Education. As highlighted in previous literature, patients report unmet information needs regarding the impact of cancer on fertility and FP options.13,14 Furthermore, education about the timeline for FP in conjunction with rapid referral for fertility counseling is necessary to ensure that perceptions about delays in treatment do not contribute to patients’ FP decisions.34 The navigator serves as a key resource for providing patients with appropriate education, including: (1) the impact of cancer treatments on fertility; (2) what to expect during the fertility consultation; (3) the timelines for preservation for males and females; (4) the up-front and long-term costs of preservation, shipping, and storage; (5) the costs to use preserved specimens in the future; (6) support services to assist with FP decision-making; (7) the impact of cancer and treatments on sexual health and information about self-image and sexual health resources available within the institution; and (8) next steps related to FP and/or fertility assessment (eg, information about FP grants, options to check fertility status posttreatment). Patient education materials, utilizing plain language and health literacy concepts, were also developed and are provided to patients by the oncofertility navigator to further address patients’ unmet fertility information needs. By providing education, the oncofertility navigator is instrumental in assisting patients with making informed FP decisions.
Resources. In addition to providing education about FP and associated resources, the oncofertility navigator helps patients and families access these resources. For example, the navigator assesses patients’ eligibility for financial assistance for FP and assists patients with applying for external grants (eg, Livestrong, Team Maggie’s Dream) and/or other financial resources (eg, internal funds from philanthropic donations) that may help to offset costs of fertility-related procedures or specimen storage. The receipt of funds must occur in a timely fashion to allow preservation to occur prior to treatment initiation. The oncofertility patient navigator works closely with financial care counselors, social workers, the health system finance department, and financial managers at the fertility center to quickly assess patients’ eligibility for financial assistance and obtain and use any funds granted.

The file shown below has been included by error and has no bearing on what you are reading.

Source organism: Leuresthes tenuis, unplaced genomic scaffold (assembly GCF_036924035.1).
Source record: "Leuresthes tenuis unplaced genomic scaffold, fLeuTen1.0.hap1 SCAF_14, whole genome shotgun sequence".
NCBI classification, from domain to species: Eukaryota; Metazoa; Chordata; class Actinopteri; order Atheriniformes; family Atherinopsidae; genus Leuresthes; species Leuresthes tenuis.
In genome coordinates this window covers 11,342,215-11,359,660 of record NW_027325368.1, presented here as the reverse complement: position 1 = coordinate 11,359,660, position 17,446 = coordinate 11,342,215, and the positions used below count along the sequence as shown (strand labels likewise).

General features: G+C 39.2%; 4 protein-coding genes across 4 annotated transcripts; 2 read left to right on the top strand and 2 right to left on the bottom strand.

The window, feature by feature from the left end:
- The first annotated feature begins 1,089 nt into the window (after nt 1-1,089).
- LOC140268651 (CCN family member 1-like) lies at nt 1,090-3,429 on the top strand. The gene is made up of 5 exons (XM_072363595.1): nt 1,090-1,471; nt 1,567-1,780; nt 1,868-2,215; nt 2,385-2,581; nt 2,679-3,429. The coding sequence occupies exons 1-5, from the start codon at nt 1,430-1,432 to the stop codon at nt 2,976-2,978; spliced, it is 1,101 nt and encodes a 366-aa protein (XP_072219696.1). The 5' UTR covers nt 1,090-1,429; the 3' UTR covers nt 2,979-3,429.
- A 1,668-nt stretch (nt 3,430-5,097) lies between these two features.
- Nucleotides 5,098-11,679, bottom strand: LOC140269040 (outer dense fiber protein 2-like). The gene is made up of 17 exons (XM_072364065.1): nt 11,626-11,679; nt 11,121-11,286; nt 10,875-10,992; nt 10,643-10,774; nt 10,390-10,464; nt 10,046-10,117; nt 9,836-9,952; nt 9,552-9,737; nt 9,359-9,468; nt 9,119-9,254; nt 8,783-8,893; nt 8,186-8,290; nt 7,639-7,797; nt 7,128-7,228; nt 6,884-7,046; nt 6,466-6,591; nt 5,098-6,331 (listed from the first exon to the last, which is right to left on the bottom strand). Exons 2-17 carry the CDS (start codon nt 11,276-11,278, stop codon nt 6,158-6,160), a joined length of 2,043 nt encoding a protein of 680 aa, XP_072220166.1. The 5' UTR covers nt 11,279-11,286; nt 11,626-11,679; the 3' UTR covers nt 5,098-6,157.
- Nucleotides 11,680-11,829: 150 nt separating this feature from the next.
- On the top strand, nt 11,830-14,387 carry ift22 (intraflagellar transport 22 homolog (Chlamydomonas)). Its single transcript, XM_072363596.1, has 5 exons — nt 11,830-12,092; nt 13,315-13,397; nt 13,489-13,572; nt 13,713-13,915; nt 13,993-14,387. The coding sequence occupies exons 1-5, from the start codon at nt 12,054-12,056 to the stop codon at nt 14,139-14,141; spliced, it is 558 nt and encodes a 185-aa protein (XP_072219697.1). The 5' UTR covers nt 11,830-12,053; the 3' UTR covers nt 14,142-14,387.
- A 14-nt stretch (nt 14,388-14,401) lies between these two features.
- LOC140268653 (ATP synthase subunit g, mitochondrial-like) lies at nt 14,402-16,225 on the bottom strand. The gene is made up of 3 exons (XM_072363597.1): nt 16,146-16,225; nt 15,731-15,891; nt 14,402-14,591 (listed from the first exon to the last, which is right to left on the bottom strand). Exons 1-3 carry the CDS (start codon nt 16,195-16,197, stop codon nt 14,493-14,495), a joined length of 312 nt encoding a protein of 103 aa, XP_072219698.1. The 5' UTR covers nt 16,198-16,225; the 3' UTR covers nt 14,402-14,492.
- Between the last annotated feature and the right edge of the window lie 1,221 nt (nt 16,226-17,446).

Access. The navigator also helps to address patients’ unique oncofertility access barriers. The primary access barriers endorsed by our patients are time to treatment onset, availability of FP appointments, and cost (outlined in greater detail above). Our fertility center is committed to seeing oncology patients within 48 hours of referral. Referral pathways have been developed for the adult and pediatric centers and both the inpatient and outpatient settings, which allow for early discussion of FP options and the development of a plan to assist with pursuing FP. Figure 2 provides an overview of the navigator’s role in the oncofertility care pathway.
Patients may be referred to the oncofertility program in 1 of 2 ways: (1) the oncofertility patient navigator reviews the medical record for patients and contacts patients about the program directly; or (2) the patient is referred to the oncofertility program by their healthcare provider. For interested patients, the navigator then coordinates consultation with our fertility center or a fertility center more easily accessible to the patient (eg, in-network for their insurance, geographically close to their home). The navigator communicates with all individuals involved in the patient’s care (eg, referring oncologist, fertility center staff) to understand the patient’s treatment timeline and assist with scheduling an FP consultation consistent with this timeline.